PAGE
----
Override urged for leadership fundsby John Kennedy | March 18th, 2011
A House committee Friday urged lawmakers to override former Gov. Charlie Crist’s veto last year of legislation that would revive so-called leadership funds, strengthening the hand of House and Senate leaders from both parties in raising campaign cash.
The 11-4 vote by the State Affairs Committee broke on party lines, with Democrats opposed. Senate President Mike Haridopolos, R-Merritt Island, and House Speaker Dean Cannon, R-Winter Park, were powerful advocates for the fund-raising accounts last year, but were snubbed by Crist.
The governor’s veto may have marked the beginning of his crumbling relationship with fellow Republicans, which concluded with him breaking with the party in April.
But Rep. Seth McKeel, R-Lakeland, said the legislation is needed to improve “transparency.”
“I think the bill is long overdue in our fund-raising process,” said McKeel.
Republican leaders pushed the legislation last spring amid a fund-raising scandal at the state Republican Party.
Former GOP Chairman Jim Greer, who had been ousted only a few months earlier, was accused of badly damaging the party’s finances with his freewheeling spending and side dealing, which included allegedly secretly earmarking a portion of party funds for himself.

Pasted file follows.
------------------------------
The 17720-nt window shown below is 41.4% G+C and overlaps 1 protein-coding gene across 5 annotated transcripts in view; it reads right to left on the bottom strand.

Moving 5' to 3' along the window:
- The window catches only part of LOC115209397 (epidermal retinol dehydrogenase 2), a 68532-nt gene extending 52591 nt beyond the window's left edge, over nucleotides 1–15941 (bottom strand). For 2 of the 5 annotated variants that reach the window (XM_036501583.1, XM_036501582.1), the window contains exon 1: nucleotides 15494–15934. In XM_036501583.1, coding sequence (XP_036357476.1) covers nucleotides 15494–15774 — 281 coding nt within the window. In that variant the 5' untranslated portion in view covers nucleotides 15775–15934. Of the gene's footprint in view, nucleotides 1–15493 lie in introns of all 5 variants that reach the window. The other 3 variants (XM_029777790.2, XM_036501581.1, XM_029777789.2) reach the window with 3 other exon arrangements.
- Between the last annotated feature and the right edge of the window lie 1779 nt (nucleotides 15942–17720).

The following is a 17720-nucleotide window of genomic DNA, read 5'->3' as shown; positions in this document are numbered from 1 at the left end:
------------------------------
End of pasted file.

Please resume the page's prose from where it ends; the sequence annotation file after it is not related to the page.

Leadership funds were banned 20 years ago by Florida lawmakers following newspaper reports drawing links between legislation approved and cash flowing into accounts controlled by party leaders.
The new proposal would allow legislative leaders from both parties to continue raising unlimited amounts of campaign cash. But instead of pouring the funds into the state party, they would maintain control.
Supporters, though, said the new step will result in more disclosure, because the leadership funds would be subject to campaign reporting requirements.
Ben Wilcox, of the League of Women Voters, disagreed. He testified Friday that reinstating the funds would feed a “pay to play,” environment in the Legislature.
No longer called leadership funds, the accounts would be dubbed “affiliated party committees,” under the measure (CS/HB 1207).
Two-thirds approval in the House and Senate is needed to override a governor’s veto. Lawmakers already held a veto override session last fall, to reinstate seven bills and a spending provision killed by the former governor.
But this week, Haridopolos and Cannon sent memos to fellow lawmakers noting more than a dozen bills and budget vetoes could still be considered for override.
The House committee Friday also unanimously advanced another vetoed bill, HB 7103, which would have prevented counties from imposing some local fees on farm land.
It also requires developers to sign a form acknowledging they were aware of building next to an existing farm, intended to blunt future lawsuits stemming from agricultural smells or sounds.
The State Affairs Committee was the first panel to respond to the leaders’ memos, recommending to Cannon that overrides be attempted on the two bills.